Twin Mountain is one of the remote peaks located in the Elkhorn Range in eastern Oregon. It is one of the prominent peaks visible from Interstate 84 that travels east to west through the state. Due to the remote nature of the peak access to the summit is limited.
My focus of the trip was to summit Peak 8428 then traverse over to Twin Mountain. I began the trip at the Dutch Flat Trailhead off of the Wallowa-Whitman National Forest road 7307 at just below 5000'. It was about 4pm when I finally left the trailhead with my goal being a flat spot somewhere on the long north ridge leading up to the summit of Peak 8428. The hike up the trail went fairly quick and I covered the approx 6 miles in a matter of a few hours then I started the cross county hike up the ridge.
Looking down the ridge leading to the summit of Peak 8428
The start of the ridge is fairly steep with cliffs that had to be circumvented. Halfway up the ridge there's a few flat area which provide nice bivy/small camp sites and I was counting on a few snow patches to use for water and I was lucky enough to find a few. In the coming couple of weeks most of the lower elevation snow patches will be melted due to the recent increase in temperatures. I set up my small tent and began the tedious job of melting snow for water, it was around 10 pm before I fell asleep.
Summit of Peak 8428
I woke up on Friday the 9th of July at 5 am, ate a quick bite of food and started packing up my gear. I knew I had a long day ahead and wanted to get to the top of Peak 8428 early so I could concentrate on my main focus Twin Mtn. A little after 6 am I was again working my way up to the summit of 8428. I was standing on the summit by 8 am taking in the views of all of the neighboring peaks. Looking across at the long traverse over to Twin I decided to pull out my stove and pot to melt more snow to insure I wouldn't run out before the summit of Twin.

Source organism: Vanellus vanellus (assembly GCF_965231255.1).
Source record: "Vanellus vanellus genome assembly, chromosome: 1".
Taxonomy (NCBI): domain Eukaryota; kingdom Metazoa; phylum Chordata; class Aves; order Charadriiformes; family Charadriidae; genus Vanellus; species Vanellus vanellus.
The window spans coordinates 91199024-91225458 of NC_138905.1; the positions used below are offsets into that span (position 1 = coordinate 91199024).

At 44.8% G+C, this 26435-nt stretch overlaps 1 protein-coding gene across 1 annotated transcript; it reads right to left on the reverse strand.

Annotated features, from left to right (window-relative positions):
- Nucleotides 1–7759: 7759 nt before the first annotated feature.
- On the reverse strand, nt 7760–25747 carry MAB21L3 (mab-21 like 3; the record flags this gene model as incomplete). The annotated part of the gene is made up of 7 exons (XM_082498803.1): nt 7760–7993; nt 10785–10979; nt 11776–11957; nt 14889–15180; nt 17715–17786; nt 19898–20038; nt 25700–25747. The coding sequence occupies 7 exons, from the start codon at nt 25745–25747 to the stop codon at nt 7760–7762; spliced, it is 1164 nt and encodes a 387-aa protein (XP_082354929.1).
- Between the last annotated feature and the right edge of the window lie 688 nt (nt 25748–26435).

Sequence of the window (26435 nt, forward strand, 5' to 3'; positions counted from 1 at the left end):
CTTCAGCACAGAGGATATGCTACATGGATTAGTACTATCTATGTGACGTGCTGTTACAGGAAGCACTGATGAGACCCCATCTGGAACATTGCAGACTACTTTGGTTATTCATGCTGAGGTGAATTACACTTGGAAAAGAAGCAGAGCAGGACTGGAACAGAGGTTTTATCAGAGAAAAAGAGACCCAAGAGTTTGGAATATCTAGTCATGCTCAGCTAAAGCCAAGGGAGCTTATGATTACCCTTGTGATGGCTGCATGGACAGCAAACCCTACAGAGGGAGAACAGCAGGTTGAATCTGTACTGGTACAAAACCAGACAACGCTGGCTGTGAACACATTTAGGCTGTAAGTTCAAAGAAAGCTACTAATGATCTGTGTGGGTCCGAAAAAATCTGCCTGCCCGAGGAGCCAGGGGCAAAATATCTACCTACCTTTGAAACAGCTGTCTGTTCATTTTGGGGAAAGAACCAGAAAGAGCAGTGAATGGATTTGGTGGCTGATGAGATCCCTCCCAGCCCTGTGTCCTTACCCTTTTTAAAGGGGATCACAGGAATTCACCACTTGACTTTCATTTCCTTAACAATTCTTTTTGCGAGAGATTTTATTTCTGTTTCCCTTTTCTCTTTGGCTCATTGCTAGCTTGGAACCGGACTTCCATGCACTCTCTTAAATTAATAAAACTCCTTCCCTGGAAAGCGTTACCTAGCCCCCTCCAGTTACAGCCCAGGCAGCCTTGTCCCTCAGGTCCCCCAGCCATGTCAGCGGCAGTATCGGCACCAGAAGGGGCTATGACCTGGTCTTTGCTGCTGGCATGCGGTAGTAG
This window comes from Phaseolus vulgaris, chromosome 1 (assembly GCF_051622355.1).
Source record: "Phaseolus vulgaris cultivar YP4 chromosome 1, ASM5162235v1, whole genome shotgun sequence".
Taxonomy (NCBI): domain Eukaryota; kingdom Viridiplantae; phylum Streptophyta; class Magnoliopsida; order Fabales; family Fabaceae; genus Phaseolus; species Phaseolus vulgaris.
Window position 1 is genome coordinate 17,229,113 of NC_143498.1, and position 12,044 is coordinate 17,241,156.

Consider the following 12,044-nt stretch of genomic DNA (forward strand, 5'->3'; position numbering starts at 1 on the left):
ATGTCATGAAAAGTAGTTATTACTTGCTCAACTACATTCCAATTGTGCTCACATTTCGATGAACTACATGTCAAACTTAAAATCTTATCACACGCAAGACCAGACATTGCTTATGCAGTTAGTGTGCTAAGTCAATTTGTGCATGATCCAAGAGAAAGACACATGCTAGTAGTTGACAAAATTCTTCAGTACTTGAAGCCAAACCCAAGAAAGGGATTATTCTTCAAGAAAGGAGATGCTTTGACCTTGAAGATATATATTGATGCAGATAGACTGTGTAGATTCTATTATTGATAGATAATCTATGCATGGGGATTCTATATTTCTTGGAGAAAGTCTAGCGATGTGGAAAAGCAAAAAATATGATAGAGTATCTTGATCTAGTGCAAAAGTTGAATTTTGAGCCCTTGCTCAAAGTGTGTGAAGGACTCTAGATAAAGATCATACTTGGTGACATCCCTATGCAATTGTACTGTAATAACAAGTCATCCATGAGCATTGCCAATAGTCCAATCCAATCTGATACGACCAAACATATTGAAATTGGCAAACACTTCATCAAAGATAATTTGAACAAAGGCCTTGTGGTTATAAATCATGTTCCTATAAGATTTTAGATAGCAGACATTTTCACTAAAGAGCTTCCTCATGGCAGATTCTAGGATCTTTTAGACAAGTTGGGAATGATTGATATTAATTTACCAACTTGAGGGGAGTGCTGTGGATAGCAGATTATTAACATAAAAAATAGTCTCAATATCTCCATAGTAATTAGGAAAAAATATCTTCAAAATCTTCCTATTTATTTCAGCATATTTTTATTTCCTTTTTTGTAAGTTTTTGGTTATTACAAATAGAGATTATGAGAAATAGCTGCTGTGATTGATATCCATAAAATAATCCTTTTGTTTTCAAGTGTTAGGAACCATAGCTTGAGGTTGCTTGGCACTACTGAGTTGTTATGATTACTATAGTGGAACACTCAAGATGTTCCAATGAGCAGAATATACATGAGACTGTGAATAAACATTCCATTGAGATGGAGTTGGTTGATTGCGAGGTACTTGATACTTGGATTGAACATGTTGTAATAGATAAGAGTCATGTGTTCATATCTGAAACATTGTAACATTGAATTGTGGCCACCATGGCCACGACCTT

My plan was to stay on top of the connecting ridges to the obtain the summit of Twin. After dropping down off the summit of Peak 8428 I realized that I would have a number of cliffs to navigate around so I decided to take the direct line and drop directly off the ridge down across the cirque then up to the southeast ridge of Twin.
Looking down off the southeast ridge of Twin Mountain into a high cirque
The climb up the ridge was pretty straight forward with the only obstacle being the low to the ground Whitebark Pine that resembled a thick shrub layer due to the extreme environment. As I approached the top of the ridge and the summit of Twin I noticed the tips of a set of skis, not exactly what I had anticipated. I checked out the skis and noticed a glass jar which is being used as the summit register and from reading through the couple of pages I realized that the skis were left as a memorial to a previous climbers friend.
Summit of Twin Mountain
By the time I reached the summit I had finished off all of my water so I began melting more snow for the descent. After about an hour on the summit I realized the clouds that were forming were turning into something a little more serious. After a few thundering booms I packed up quickly and began the long descent down the northwest ridge.
The northwest ridge was the big unknown, it was going to be one of two things, open under the tree canopy or rocky and full of downfall under the canopy and of course it was the latter. From the summit my GPS showed just under 3 miles down the ridge back to the trail and an elevation loss of about 4000', all of which would be through downfall. It took much longer than I had anticipated and was topped off by having to cross two streams at the base of the ridge before the final 100' climb back up to the Dutch Flat Trail.
I reached my car at the trailhead at about 8 pm exhausted, but with a feeling of accomplishment. I had stood on the summit of two isolated peaks in the Elkhorn Mountain Range and pulled off a cross country traverse which required numerous elevation gains and losses. For those interested in spending time in the Elkhorns I would definitely recommend it, the views are amazing and the crowds are non-existent.